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Closed Loop: Pushing The Recycling Boundaries

The expansion of 3D printing into the consumer market has created a new market for the feedstock needed to produce the products these magical devices can create. And the economics of recycling has left a large supply of plastic products untapped.

Closed Loop Plastics co-founders Will Amos and Aldrin Lupisan
Closed Loop Plastics co-founders Will Amos, left, and Aldrin Lupisan have refined a process of recycling red Solo cups and converting them to plastic filament for 3D printing. Synonymous with parties, red Solo cups are often not recyclable due to beer residue. (Photograph by Brandon Richardson)

Closed Loop Plastics did the market research, put the two together, applied some technology to the niche it discovered and it is now in business in Long Beach, reducing the materials heading to landfills and providing high-quality feedstock for 3D printers.

“We’re excited to be in the city of Long Beach,” said William Amos, co-founder of Closed Loop Plastics.

“We are filling a need,” said co-founder, Aldrin Lupisan, who is familiar with the city, having attended St. Anthony High School.

Long Beach was attractive for a number of reasons, not the least of which was that it has an active support system for assisting new companies, a system that Closed Loop relied on to establish itself in the city.

Every manufacturing process needs raw materials. Closed Loop’s approach has been to recover an underutilized product and turn it into its finished product, said Sharon To, chief technology officer.

“One of the biggest plastics that was not being recycled was high-impact polystyrene,” To said. “This is a very, very prevalent plastic, and it’s almost never been recycled, mostly because it interacts with food, and it would be contaminated in terms of traditional recycling processes. Our team created a cleaning technology that removes the contaminants.”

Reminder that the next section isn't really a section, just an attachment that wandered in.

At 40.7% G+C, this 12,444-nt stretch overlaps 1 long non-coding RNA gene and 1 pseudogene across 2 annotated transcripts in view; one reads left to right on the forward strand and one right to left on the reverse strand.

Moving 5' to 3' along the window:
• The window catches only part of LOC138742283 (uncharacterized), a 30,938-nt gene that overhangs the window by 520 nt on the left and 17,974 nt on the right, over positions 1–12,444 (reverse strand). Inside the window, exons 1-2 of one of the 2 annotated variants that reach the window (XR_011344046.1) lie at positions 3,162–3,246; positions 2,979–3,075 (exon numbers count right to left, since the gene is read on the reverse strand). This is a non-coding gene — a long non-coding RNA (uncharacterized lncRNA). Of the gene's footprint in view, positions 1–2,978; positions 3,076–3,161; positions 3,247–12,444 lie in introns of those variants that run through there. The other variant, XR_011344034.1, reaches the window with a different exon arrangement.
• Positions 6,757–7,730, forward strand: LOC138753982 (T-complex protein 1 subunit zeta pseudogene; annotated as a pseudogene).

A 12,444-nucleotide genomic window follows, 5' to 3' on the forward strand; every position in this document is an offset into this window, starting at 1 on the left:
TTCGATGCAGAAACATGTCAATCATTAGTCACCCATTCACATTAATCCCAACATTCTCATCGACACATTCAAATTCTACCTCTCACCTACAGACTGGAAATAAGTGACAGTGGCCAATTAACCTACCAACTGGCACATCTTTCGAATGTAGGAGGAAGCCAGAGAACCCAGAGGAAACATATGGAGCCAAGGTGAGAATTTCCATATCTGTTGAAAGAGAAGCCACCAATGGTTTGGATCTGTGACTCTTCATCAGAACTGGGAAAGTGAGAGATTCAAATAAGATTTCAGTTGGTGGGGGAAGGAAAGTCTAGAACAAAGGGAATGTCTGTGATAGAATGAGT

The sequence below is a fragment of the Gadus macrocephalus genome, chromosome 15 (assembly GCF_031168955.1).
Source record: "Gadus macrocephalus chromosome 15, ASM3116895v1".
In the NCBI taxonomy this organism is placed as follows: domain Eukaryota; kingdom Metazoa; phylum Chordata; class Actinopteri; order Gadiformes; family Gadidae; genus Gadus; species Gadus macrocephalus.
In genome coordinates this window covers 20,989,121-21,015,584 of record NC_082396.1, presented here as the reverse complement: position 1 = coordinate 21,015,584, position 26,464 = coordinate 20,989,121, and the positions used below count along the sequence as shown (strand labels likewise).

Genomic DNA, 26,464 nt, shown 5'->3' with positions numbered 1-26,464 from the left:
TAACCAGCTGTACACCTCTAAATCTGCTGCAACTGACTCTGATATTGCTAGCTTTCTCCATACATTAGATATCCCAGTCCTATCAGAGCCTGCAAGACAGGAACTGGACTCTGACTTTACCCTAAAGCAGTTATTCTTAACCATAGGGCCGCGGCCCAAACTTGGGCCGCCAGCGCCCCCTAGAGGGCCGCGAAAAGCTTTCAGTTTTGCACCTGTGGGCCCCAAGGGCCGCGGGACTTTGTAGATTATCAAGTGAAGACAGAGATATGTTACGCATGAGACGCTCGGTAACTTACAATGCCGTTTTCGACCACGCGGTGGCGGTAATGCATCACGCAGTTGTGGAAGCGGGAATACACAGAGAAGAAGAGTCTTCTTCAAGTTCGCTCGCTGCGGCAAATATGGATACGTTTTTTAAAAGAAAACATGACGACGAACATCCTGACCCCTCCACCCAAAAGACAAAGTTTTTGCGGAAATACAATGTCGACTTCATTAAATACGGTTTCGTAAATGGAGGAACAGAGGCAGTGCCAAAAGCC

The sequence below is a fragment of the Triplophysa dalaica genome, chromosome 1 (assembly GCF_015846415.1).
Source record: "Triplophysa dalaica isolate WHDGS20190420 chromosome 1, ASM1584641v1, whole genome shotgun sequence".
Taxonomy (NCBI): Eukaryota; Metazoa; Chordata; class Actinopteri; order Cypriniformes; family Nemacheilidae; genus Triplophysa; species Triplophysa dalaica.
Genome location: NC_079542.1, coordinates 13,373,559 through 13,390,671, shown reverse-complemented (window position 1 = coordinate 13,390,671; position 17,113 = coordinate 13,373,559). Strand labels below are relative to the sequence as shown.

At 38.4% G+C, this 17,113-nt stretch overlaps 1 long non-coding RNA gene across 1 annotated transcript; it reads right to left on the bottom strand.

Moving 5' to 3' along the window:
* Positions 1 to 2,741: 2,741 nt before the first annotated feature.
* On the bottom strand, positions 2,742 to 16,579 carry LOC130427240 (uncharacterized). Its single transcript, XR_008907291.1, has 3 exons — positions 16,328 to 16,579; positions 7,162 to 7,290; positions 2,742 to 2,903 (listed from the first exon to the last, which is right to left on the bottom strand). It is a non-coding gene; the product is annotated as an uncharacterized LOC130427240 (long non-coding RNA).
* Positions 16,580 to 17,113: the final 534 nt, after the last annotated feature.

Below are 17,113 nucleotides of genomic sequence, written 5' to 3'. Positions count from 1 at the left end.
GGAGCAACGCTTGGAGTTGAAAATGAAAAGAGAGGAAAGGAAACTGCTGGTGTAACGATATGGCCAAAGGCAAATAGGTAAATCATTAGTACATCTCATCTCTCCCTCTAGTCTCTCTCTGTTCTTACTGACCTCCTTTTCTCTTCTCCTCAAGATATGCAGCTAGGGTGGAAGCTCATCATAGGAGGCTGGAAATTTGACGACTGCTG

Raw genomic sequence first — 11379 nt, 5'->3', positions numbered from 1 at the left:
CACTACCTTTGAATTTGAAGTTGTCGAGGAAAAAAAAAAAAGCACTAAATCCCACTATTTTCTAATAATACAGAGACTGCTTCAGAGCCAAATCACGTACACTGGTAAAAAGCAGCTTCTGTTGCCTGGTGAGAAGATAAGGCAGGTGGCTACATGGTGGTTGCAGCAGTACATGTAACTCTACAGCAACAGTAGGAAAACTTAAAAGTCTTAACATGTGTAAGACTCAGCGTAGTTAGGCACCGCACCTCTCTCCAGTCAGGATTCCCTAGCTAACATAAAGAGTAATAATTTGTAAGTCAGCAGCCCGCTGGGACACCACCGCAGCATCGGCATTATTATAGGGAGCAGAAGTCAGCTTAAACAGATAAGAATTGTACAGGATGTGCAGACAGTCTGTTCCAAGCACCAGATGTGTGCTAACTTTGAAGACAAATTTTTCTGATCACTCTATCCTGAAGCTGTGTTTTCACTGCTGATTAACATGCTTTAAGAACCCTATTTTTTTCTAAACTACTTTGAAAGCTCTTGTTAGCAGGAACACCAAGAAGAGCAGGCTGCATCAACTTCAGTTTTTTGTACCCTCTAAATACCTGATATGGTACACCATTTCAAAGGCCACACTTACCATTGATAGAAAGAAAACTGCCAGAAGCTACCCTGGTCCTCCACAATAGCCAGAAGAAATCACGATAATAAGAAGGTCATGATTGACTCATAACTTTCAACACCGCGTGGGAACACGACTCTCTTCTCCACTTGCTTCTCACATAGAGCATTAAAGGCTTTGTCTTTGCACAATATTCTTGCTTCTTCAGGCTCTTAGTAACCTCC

The technology is not just innovative, but cost-effective as well, Amos said.

“It is a low-cost, low-energy consumption process,” he said. “We just had to find industrial space. We didn’t have to build something in the middle of nowhere.”

This is the point at which so many inventors fail to make the leap to entrepreneurs. There’s a huge difference in creating a new software program or plastic recycling process and turning that idea into a successful business. Siting a manufacturing process can be complicated. And  that is where the city’s support network came in.

Closed Loop did a presentation at a 1 Million Cups entrepreneur networking event in Long Beach, where Seyed Jalali, Economic Development Officer for the city, met with them. The city is a community sponsor for the event, as is CommonGrounds Workplace, the Downtown Long Beach Alliance, and the CSULB Institute for Innovation & Entrepreneurship.

Jalali connected Closed Loop with Wade Martin, the institute’s director, who was instrumental in getting the company into its 5,400-square-foot space on the West Side.

“The big thing with Closed Loop was their site need,” Martin told the Business Journal. “We talked to them about their business model, their physical needs. And then made connections with the necessary people who could help them find the appropriate space. They had such a good business model and such a desirable company.

“It was really a matter of just making sure what their needs were and make the connections to help them find the space that met the zoning needs and production capability . . .  to meet their needs. Hopefully, we made it so they didn’t have to make a lot of different phone calls, so they didn’t have to hire a navigator.”

Martin was able to act as a liaison, interpreter, mentor and go-between for the company in its dealings with the city and with the real estate community in Long Beach.

And Amos says Martin’s guidance was instrumental in successfully establishing operations in the split-level building – factory on the ground floor, offices on the second floor – that met their needs, and a few of their wants as well.

“Being right next to the port, it kind of fit into a lot of what we were hoping to do with the company. It wasn’t a major point, but it was kind of a bonus,” Amos said.

“This was the first time we’d built a factory as a team. We hit some snags in the process, and they guided us through it. It was nice to have some people at the city help us through those snags.”

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